The land of the free may be a caricature by itselfNovember 24, 2016

My flatmates, who were more interested in rugby and comic books, became political pundits all of a sudden. Donald Trump's victory coincided with Captain America's arrival in Down Under. I was referring to Chris Evans promoting Chivas Regal in Oz. He was a staunch Trump critic, believing that his ascension to the White House wasn't about left versus the right. It was rather right versus wrong.

Trump's win exposed what was wrong with the free world, Michael repeatedly told us. He reminded us of the thousands of jobless Aussies living in Sydney and Melbourne, the homeless found between skyscrapers. No one would care about them. The financial market would be next, he warned us. It could turn into a volatile environment, which might affect Australia's relationship with other countries. (He mentioned China a number of times.) I was studying a recent lesson on Phonetics, even wondering if my English was far from perfect. Concentration was becoming a problem.

I looked out of the window, imagining that the summer sun was beckoning me. The tan lines (from last summer) faded, but I would recall the sun-kissed memory with my family. They were talking about a winter holiday in the Indian subcontinent, Sri Lanka included. Mum glared at me after I asked her if we would encounter the Avengers. This political conversation began last week, and it somehow got into me. My bad.

Captain America could make a good president, I told my flatmates. Michael hardly reacted to it, and I would assume that he wasn't taking me seriously. John was visibly amused, as he knew that I haven't got over "Doctor Strange." It was far from perfect, but superheroes would save the day. I wanted a break from the coursework, where the deadlines were coming in succession. Reading Week was looming ahead, and I wasn't looking at it as a break (from the coursework). The political discussion around Trump was supposed to be a banter, if not an entertaining diversion. Michael was the only one who foresaw his win. And he seemed uneasy about the next four years.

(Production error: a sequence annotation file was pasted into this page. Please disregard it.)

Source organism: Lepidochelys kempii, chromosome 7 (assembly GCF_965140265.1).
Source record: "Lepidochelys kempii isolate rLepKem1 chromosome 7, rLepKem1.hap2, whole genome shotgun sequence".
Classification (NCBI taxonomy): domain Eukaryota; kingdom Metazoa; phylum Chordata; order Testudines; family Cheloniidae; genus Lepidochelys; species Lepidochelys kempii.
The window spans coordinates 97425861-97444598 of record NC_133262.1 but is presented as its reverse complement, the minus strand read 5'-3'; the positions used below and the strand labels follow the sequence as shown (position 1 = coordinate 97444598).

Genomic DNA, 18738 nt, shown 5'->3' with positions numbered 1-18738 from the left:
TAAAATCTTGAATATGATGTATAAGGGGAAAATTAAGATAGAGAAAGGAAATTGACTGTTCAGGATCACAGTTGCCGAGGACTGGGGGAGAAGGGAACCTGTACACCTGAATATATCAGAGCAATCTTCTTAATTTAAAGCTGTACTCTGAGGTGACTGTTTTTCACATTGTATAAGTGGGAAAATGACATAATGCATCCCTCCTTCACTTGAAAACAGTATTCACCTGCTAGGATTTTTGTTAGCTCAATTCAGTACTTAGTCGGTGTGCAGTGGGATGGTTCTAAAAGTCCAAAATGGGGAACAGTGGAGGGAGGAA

If Captain America were sworn in as president, he would make sure that there won't be any form of political conspiracy around the East Coast. (My tutor told me that this was the premises of the political thrillers during the 1970s, which turned American society upside down. He believed it created ripples across the continents, as Australia experienced a financial crisis. Mel Gibson wanted viewers to feel the heat.) There won't be any threats from faraway nations, where Coke trumped Lenin. And the Cap would make an alliance with other superheroes. This would lessen the potential enemies of the state. But what about the average Americans?

Twitter won't be enough for Chris Evans to reveal all his thoughts and feelings about the Trump presidency, and the image of the Avengers tossing glasses of Chivas Regal seemed disturbing (to say the least). Hollywood has always been the bastion of Democrats, which hardly matters to the inhabitants of Oz. Then again, this could be an interesting time. Thanos might find himself in the heart of America, wondering if he must make an alliance with Trump. Tony Stark was offered the post of Secretary of State, and he was tempted to accept it. And Bruce Banner was traveling incognito in South America.

Michael might be right, but my thoughts were filled about my assignments. (A 1,500-word essay would be several pages long.) John was looking at me. We seemed to be thinking of the same thing. More pizza and beer.

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